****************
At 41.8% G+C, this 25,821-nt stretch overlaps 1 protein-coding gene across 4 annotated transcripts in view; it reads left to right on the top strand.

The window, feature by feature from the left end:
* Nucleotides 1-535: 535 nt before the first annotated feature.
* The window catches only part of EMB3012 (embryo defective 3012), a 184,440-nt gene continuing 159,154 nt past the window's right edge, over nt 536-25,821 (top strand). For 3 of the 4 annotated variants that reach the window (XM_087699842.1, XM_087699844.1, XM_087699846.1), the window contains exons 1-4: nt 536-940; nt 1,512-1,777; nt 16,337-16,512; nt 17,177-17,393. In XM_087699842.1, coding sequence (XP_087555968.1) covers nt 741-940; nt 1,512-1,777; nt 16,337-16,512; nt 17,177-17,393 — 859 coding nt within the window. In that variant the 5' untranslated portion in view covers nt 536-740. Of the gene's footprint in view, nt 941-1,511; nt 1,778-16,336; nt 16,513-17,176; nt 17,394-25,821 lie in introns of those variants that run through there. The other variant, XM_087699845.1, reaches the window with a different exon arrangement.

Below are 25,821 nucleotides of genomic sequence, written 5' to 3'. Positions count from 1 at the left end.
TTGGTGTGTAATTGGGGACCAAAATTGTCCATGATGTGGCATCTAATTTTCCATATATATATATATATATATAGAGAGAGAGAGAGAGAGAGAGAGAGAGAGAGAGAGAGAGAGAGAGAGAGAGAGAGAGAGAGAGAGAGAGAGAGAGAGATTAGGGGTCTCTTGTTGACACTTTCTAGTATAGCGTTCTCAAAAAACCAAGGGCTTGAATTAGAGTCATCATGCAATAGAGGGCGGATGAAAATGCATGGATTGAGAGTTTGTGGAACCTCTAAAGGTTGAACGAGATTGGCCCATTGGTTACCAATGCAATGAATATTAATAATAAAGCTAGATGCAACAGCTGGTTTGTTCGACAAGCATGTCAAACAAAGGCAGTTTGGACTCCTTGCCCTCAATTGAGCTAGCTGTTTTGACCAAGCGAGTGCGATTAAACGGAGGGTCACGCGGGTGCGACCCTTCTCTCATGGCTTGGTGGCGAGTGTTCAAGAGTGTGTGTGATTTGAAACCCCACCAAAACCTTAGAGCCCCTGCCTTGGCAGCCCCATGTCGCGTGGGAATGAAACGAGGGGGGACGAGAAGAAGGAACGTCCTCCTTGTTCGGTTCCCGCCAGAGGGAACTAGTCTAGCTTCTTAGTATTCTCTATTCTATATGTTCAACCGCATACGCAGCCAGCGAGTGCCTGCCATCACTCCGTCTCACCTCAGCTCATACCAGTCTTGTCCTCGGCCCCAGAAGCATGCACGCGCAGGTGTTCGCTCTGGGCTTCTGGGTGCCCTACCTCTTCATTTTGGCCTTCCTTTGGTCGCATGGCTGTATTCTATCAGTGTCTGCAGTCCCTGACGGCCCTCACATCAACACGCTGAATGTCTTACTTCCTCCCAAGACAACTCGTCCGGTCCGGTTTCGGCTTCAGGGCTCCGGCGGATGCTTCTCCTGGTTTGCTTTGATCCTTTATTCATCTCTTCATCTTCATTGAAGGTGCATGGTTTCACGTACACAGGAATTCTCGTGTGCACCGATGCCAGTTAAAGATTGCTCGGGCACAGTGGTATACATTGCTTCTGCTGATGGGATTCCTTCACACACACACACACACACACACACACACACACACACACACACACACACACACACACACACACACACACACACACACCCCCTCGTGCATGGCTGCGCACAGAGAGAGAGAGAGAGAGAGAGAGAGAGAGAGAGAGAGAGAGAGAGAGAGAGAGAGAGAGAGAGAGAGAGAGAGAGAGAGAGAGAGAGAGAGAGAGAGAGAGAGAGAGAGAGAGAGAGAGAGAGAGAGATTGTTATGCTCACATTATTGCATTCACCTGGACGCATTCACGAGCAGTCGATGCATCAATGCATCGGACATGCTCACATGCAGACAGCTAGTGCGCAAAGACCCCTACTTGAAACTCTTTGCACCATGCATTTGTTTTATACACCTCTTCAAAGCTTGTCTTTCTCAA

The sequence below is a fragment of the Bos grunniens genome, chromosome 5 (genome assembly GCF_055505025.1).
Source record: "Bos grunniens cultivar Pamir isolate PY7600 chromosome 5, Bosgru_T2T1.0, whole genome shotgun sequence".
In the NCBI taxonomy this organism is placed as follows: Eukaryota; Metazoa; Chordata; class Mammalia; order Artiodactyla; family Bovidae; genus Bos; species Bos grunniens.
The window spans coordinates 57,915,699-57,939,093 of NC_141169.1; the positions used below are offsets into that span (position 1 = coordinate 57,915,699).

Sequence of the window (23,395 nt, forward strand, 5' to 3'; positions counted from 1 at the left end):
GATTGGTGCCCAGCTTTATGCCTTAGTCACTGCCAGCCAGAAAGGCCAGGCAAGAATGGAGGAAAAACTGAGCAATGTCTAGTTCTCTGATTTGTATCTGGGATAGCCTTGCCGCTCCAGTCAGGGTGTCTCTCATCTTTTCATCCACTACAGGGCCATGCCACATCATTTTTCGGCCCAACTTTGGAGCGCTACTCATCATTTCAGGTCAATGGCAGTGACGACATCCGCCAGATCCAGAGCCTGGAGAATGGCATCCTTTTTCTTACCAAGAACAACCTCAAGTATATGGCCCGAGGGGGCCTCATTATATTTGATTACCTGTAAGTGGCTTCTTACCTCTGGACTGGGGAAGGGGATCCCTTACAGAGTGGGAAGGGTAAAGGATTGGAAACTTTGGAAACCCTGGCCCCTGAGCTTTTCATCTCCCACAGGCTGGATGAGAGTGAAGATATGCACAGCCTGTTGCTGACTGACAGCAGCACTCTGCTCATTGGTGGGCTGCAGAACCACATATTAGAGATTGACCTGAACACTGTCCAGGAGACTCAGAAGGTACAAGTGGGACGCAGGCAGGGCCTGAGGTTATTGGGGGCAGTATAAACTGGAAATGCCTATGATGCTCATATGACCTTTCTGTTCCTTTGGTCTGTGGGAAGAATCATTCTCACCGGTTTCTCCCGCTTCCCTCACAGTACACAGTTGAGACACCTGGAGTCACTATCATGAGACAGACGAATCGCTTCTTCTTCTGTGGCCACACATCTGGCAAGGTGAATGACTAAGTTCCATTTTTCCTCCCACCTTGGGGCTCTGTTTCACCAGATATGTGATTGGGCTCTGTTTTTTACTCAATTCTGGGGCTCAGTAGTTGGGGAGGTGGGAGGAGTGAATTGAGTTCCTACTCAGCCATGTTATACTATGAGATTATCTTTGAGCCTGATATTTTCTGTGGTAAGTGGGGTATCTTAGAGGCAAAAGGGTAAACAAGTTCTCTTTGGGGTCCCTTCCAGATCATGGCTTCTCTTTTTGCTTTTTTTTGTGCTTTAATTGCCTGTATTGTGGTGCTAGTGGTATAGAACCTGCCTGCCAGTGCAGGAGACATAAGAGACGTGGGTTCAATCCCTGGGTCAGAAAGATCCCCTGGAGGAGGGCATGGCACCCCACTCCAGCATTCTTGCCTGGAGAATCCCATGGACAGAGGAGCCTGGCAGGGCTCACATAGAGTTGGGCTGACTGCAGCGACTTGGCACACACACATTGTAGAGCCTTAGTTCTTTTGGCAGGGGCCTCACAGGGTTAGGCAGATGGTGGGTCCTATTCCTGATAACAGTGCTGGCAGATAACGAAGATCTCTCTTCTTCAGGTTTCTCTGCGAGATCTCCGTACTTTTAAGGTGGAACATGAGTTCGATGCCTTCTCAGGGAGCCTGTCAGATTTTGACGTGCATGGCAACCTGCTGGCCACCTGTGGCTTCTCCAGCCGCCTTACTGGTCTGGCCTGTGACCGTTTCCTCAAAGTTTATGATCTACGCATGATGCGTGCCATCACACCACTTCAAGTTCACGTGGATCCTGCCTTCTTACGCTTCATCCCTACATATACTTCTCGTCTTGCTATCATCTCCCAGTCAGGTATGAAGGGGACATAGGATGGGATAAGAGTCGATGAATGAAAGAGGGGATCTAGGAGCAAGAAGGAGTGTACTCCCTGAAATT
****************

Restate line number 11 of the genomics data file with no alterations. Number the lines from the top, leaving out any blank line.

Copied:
Sequence of the window (23,395 nt, forward strand, 5' to 3'; positions counted from 1 at the left end):